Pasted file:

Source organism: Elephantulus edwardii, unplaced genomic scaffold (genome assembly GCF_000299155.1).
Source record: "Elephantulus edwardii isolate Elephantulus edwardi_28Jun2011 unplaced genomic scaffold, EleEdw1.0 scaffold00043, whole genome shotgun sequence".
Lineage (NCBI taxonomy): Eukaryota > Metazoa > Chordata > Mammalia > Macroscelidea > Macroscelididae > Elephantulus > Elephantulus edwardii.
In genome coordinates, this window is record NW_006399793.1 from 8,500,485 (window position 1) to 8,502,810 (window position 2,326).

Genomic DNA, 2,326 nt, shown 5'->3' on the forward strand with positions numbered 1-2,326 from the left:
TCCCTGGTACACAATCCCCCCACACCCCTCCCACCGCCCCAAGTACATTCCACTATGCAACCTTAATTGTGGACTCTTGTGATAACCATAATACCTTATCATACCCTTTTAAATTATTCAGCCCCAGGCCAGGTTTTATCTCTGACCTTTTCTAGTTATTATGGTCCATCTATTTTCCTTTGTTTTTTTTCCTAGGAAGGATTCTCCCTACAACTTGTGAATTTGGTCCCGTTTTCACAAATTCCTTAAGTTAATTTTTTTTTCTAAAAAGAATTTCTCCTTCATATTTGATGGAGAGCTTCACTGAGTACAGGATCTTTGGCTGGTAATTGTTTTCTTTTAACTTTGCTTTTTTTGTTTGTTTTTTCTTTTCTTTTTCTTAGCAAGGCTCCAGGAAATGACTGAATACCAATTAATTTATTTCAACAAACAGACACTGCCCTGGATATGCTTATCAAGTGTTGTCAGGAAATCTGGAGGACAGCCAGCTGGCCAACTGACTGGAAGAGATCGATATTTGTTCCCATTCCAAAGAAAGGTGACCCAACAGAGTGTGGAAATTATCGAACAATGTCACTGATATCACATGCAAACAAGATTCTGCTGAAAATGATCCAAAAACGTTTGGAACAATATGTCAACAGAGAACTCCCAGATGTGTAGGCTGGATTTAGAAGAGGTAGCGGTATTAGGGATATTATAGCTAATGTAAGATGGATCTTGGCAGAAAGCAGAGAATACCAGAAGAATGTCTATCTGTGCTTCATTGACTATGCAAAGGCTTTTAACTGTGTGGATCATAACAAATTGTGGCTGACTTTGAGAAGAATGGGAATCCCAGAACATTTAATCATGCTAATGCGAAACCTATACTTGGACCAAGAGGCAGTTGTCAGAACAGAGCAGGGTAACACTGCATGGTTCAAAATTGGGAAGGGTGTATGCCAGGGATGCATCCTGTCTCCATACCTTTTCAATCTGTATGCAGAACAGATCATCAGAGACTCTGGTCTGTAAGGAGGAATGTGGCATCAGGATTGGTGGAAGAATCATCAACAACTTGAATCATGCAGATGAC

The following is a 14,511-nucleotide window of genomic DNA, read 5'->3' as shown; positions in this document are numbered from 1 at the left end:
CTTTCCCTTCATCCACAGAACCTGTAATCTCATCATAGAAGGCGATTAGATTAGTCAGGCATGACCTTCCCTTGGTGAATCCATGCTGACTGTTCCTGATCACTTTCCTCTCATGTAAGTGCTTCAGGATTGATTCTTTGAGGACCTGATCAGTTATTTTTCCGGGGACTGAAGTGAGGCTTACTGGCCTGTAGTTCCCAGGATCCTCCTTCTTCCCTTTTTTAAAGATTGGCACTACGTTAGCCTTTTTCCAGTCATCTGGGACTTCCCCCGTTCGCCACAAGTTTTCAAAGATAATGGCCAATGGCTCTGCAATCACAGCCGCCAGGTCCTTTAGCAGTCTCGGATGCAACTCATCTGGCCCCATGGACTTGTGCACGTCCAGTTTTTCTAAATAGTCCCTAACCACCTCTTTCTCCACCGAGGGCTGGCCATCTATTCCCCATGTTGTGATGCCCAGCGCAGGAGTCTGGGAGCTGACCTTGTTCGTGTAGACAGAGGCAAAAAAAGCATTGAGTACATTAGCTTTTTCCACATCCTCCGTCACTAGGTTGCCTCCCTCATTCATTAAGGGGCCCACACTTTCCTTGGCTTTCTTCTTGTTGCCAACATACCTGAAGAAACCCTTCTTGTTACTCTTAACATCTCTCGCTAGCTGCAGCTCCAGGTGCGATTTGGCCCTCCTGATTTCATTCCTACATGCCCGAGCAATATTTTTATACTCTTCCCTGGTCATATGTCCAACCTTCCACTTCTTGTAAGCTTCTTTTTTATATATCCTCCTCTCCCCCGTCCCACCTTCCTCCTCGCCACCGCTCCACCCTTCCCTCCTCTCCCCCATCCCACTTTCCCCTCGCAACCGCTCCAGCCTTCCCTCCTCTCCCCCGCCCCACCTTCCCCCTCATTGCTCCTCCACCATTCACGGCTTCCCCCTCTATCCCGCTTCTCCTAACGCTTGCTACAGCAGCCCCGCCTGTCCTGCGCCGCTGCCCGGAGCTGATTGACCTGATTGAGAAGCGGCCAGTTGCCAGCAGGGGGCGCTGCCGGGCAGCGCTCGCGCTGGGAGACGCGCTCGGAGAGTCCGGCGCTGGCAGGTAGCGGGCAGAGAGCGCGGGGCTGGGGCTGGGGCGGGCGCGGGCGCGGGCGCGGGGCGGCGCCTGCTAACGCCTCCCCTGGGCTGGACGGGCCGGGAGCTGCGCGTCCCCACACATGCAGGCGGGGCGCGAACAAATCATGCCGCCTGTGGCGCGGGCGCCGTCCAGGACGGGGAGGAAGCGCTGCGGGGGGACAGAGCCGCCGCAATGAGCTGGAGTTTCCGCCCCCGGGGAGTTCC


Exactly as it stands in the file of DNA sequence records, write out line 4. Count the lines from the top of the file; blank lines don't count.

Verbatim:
In genome coordinates, this window is record NW_006399793.1 from 8,500,485 (window position 1) to 8,502,810 (window position 2,326).